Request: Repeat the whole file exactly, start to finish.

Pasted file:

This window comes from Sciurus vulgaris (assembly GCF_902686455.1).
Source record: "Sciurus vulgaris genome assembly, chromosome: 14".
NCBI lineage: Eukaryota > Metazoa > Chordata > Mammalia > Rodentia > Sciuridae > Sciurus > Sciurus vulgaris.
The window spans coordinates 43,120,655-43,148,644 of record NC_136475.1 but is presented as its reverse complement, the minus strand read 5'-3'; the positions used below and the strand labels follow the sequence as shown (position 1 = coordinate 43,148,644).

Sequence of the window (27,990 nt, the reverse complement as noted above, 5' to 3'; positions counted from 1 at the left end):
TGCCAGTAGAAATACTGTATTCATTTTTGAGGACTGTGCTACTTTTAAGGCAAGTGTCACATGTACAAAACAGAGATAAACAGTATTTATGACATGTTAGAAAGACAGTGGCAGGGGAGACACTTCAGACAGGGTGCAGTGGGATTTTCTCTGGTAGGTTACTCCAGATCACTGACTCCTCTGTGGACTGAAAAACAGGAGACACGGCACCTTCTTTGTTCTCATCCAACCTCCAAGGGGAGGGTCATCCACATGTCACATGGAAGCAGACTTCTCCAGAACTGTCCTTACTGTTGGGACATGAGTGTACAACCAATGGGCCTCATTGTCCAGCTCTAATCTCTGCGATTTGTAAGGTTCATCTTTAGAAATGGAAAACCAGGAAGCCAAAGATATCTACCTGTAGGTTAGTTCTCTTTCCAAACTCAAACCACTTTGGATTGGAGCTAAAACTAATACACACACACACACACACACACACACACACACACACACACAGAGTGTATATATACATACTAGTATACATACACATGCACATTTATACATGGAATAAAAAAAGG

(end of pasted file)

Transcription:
This window comes from Sciurus vulgaris (assembly GCF_902686455.1).
Source record: "Sciurus vulgaris genome assembly, chromosome: 14".
NCBI lineage: Eukaryota > Metazoa > Chordata > Mammalia > Rodentia > Sciuridae > Sciurus > Sciurus vulgaris.
The window spans coordinates 43,120,655-43,148,644 of record NC_136475.1 but is presented as its reverse complement, the minus strand read 5'-3'; the positions used below and the strand labels follow the sequence as shown (position 1 = coordinate 43,148,644).

Sequence of the window (27,990 nt, the reverse complement as noted above, 5' to 3'; positions counted from 1 at the left end):
TGCCAGTAGAAATACTGTATTCATTTTTGAGGACTGTGCTACTTTTAAGGCAAGTGTCACATGTACAAAACAGAGATAAACAGTATTTATGACATGTTAGAAAGACAGTGGCAGGGGAGACACTTCAGACAGGGTGCAGTGGGATTTTCTCTGGTAGGTTACTCCAGATCACTGACTCCTCTGTGGACTGAAAAACAGGAGACACGGCACCTTCTTTGTTCTCATCCAACCTCCAAGGGGAGGGTCATCCACATGTCACATGGAAGCAGACTTCTCCAGAACTGTCCTTACTGTTGGGACATGAGTGTACAACCAATGGGCCTCATTGTCCAGCTCTAATCTCTGCGATTTGTAAGGTTCATCTTTAGAAATGGAAAACCAGGAAGCCAAAGATATCTACCTGTAGGTTAGTTCTCTTTCCAAACTCAAACCACTTTGGATTGGAGCTAAAACTAATACACACACACACACACACACACACACACACACACACACACAGAGTGTATATATACATACTAGTATACATACACATGCACATTTATACATGGAATAAAAAAAGG